Go Green & Recycle: 3 Building Materials To Consider
If you are considering building a house or need to replace the siding and roofing on your current house, have you thought about using recycled materials? This doesn't have to mean that you'll be scavenging old properties and buildings looking for suitable wood and other building materials to use. There are companies out there that use recycled materials such as wood, metal, and asphalt to develop new materials that are used in home construction. Here are three recycled materials to consider.
Fiber Cement Siding
Fiber cement siding is a highly durable, fire-resistant material that is made from recycled wood fibers, sand, and cement. Wood fiber used in making fiber cement siding comes from post-consumer and post-industrial waste wood instead of from trees.
Some manufacturers of this siding material are using fly ash in place to replace a portion of the cement because it is lighter than cement. Fly ash is a by-product of the coal-burning industry and readily available. In fact, two power plants in Wisconsin produce almost 100,000 tons of fly ash each year.
The materials used to make this type of siding are mixed and can be compressed to resemble natural wood planks. The siding is fairly easy to install; however, it's a good idea to hire a professional installation service that is familiar with fiber cement siding. Care needs to be taken when cutting the siding to the correct size due to the dust that can form during the process.
If you are upgrading your current siding, it will need to be removed before the fiber cement siding can be installed. While it may be tempting to install the new siding directly on top of the old siding, doing so is not recommended because fiber cement siding is heavy and should be nailed directly to the exterior wall studs. For more information, contact a James Hardie siding contractor.
One thing that many people don't realize is that old steel, in various amounts, is always used to make new steel, depending on the method of processing. The basic oxygen furnace process uses 25-35% old steel. The electric arc furnace process uses almost 100% old steel. Therefore, all steel roofing materials are made with recycled steel, to some extent.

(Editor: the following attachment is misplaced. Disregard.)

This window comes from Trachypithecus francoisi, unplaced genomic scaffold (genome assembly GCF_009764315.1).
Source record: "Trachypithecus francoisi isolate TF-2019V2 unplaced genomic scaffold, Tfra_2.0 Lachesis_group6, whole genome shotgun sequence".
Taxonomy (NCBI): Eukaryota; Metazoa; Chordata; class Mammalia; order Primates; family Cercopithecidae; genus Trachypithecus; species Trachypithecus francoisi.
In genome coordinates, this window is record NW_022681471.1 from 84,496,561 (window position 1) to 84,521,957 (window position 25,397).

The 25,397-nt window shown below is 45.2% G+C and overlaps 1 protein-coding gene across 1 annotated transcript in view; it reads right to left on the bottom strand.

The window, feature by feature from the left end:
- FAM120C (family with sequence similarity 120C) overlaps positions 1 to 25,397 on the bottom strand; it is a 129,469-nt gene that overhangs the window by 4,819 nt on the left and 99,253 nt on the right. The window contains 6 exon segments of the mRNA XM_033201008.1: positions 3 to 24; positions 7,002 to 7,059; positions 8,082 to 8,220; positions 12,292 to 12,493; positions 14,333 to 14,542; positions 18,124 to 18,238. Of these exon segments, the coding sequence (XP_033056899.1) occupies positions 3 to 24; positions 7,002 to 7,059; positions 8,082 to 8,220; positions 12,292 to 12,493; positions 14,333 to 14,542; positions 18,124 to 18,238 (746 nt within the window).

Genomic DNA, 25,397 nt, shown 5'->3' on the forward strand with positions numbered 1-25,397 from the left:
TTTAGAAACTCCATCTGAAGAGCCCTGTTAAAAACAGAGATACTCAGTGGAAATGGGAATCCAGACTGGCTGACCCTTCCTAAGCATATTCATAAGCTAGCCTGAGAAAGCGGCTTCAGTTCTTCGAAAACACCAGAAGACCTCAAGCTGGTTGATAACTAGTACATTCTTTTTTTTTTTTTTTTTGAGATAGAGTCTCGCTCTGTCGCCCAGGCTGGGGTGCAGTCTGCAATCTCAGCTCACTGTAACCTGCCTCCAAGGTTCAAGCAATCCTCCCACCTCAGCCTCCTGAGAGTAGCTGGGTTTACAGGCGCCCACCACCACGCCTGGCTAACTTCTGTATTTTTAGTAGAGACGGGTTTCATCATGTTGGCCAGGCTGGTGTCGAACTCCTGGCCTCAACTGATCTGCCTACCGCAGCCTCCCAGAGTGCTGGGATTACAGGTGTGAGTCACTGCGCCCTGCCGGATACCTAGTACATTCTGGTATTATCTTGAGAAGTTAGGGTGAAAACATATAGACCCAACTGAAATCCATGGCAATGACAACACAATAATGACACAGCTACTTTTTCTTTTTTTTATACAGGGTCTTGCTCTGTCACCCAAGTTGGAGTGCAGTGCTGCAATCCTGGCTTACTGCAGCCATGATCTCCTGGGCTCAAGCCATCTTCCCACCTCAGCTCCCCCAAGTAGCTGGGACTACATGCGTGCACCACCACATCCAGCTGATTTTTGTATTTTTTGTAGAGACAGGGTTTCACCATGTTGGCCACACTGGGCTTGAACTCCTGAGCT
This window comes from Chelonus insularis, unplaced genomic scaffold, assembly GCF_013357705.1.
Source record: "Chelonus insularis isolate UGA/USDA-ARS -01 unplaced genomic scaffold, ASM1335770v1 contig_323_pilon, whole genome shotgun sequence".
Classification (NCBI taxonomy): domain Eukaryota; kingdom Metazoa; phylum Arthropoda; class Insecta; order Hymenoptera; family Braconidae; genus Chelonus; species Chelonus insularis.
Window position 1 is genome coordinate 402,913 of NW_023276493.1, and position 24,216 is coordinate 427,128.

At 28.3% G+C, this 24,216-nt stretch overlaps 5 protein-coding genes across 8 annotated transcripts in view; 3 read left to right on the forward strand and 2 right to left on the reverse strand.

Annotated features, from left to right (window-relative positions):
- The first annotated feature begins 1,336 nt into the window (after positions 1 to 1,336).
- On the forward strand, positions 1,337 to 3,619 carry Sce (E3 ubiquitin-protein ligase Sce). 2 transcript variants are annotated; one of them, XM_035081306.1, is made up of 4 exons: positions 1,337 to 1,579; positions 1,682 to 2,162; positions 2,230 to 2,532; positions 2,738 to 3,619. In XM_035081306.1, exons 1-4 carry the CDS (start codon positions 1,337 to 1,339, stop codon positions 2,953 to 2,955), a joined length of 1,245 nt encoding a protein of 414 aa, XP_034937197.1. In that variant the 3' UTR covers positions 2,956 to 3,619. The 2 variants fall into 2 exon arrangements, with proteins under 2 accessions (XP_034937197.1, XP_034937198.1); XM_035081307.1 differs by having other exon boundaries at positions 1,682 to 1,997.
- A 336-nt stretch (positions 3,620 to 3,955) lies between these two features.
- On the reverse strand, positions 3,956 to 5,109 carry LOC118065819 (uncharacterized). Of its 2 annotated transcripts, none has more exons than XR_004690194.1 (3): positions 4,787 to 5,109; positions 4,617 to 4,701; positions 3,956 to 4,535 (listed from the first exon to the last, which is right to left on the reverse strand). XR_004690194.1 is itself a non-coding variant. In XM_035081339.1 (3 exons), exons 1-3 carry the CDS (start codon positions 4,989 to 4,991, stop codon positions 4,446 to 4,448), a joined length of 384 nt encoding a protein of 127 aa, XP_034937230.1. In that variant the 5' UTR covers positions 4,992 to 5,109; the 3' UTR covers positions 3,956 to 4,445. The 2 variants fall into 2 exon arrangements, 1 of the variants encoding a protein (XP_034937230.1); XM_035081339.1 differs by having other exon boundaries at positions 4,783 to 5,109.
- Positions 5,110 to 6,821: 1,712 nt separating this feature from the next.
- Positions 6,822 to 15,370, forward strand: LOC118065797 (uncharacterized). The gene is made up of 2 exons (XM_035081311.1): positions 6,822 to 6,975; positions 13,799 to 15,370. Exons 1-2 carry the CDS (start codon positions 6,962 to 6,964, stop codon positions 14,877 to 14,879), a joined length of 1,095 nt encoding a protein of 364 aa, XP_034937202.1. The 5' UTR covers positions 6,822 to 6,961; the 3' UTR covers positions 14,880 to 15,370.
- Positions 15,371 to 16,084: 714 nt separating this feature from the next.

Metal roofing is also fire resistant and can be made to resemble other types of roofing materials, such as slate, cedar shingles, and clay tiles. The installation of metal roofing should be done by someone with metal roofing experience.
Metal roofing can be installed over an existing roof as long as the roof doesn't have any water damage or structural defects. If so, the damage and/or defects should be repaired before installing a metal roof over top. Alternatively, you can remove the old roofing before installing the new metal roof.
Approximately 11 million tons of asphalt shingles are removed from roofs each year. Asphalt shingles contain the same materials (asphalt, aggregate, and fiber) that are used in asphalt pavements that are installed in a hot mix process. This makes used asphalt roofing shingles perfect to recycle for roadways, parking lots, and driveways.
The process of recycling the shingles involves grinding them down into small sizes ranging from one-quarter of an inch to two inches. These small pieces are then mixed with bitumen, which is the black, sticky substance that is used to bind or glue the pieces together.
If you'd like your driveway to be paved with recycled asphalt, ask your local paving contractors if their supplier provides it. If not, see if one of them will be willing to work with you by getting recycled asphalt for your driveway installation from an asphalt shingle recycler.